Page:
The depiction of personal and collective suffering in modern Chinese novels differs significantly from standard Communist accounts and many Eastern and Western historical narratives. Writers such as Yu Hua, Su Tong, Wang Anyi, Mo Yan, Han Shaogong, Ge Fei, Li Rui, and Zhang Wei skew and scramble common conceptions of China's modern development, deploying avant-garde narrative techniques from Latin American and Euro-American modernism to project a surprisingly "un-Chinese" dystopian vision and critical view of human culture and ethics. The epic narratives of modern Chinese fiction make rich use of magical realism, surrealism, and unusual treatments of historical time. Also featuring graphic depictions of sex and violence, as well as dark, raunchy comedy, these novels reflect China's recent history re-presenting the overthrow of the monarchy in the early twentieth century and the resulting chaos of revolution and war; the recurring miseries perpetrated by class warfare during the dictatorship of Mao Zedong; and the social dislocations caused by China's industrialization and rise as a global power. This book casts China's highbrow historical novels from the late 1980s to the first decade of the twenty-first century as a distinctively Chinese contribution to the form of the global dystopian novel and, consequently, to global thinking about the interrelations of utopia and dystopia.
Winner of the Children’s Literature Association Edited Book Award From the jaded, wired teenagers of M.T. Anderson's Feed to the spirited young rebels of Suzanne Collins’ The Hunger Games trilogy, the protagonists of Young Adult dystopias are introducing a new generation of readers to the pleasures and challenges of dystopian imaginings. As the dark universes of YA dystopias continue to flood the market,Contemporary Dystopian Fiction for Young Adults: Brave New Teenagers offers a critical evaluation of the literary and political potentials of this widespread publishing phenomenon. With its capacity to frighten and warn, dystopian writing powerfully engages with our pressing global concerns: liberty and self-determination, environmental destruction and looming catastrophe, questions of identity and justice, and the increasingly fragile boundaries between technology and the self. When directed at young readers, these dystopian warnings are distilled into exciting adventures with gripping plots and accessible messages that may have the potential to motivate a generation on the cusp of adulthood. This collection enacts a lively debate about the goals and efficacy of YA dystopias, with three major areas of contention: do these texts reinscribe an old didacticism or offer an exciting new frontier in children's literature? Do their political critiques represent conservative or radical ideologies? And finally, are these novels high-minded attempts to educate the young or simply bids to cash in on a formula for commercial success? This collection represents a prismatic and evolving understanding of the genre, illuminating its relevance to children's literature and our wider culture.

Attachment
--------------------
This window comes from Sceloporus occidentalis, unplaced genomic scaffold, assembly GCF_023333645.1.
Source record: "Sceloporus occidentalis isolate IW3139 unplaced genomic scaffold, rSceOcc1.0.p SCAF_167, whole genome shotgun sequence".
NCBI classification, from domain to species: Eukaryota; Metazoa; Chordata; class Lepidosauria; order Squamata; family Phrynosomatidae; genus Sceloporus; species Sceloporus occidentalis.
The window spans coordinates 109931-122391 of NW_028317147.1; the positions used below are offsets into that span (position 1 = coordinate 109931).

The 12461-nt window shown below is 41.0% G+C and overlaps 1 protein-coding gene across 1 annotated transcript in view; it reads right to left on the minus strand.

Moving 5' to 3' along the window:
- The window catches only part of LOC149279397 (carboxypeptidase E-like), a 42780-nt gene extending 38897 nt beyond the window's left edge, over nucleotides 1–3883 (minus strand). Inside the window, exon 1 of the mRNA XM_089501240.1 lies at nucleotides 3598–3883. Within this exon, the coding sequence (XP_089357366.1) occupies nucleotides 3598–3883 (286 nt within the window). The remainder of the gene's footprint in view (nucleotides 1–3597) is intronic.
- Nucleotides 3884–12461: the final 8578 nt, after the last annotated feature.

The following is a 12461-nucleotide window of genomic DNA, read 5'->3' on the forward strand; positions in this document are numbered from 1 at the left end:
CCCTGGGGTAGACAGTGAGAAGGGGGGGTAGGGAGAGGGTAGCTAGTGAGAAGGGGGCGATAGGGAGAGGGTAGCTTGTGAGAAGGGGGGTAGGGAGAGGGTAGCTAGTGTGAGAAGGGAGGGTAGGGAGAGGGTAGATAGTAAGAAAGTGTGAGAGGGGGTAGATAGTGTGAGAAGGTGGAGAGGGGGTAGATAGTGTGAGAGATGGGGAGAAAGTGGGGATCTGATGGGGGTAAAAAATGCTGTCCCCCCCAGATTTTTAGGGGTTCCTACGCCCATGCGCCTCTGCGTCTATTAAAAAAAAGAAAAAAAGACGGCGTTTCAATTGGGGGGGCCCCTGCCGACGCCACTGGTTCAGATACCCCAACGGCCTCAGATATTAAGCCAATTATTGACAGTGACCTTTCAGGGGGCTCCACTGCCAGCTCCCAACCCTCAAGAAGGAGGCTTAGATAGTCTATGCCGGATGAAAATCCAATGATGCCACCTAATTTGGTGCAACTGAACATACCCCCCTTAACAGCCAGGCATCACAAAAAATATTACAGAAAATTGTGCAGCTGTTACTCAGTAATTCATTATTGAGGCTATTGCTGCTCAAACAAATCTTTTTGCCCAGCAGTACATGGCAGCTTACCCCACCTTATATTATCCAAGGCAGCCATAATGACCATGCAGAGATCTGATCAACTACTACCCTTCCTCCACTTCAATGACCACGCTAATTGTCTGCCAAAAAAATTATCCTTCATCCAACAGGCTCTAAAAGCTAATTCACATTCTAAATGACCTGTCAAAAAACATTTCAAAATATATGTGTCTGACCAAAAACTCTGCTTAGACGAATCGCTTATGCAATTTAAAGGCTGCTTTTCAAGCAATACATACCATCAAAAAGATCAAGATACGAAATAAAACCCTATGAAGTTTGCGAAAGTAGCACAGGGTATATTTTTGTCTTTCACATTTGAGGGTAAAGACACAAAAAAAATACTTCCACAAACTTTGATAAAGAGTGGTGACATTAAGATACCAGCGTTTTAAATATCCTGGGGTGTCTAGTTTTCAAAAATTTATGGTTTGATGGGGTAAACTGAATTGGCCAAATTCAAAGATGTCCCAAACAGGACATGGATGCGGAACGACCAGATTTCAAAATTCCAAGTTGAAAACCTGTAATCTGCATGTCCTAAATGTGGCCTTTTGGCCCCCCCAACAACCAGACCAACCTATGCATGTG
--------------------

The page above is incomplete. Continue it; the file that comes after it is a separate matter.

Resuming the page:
The Palgrave Handbook of Utopian and Dystopian Literatures celebrates a literary genre already over 500 years old. Specially commissioned essays from established and emerging international scholars reflect the vibrancy of utopian vision, and its resiliency as idea, genre, and critical mode. Covering politics, environment, geography, body and mind, and social organization, the volume surveys current research and maps new areas of study. The chapters include investigations of anarchism, biopolitics, and postcolonialism and study film, art, and literature. Each essay considers central questions and key primary works, evaluates the most recent research, and outlines contemporary debates. Literatures of Africa, Australia, China, Latin America, and the Middle East are discussed in this global, cross-disciplinary, and comprehensive volume.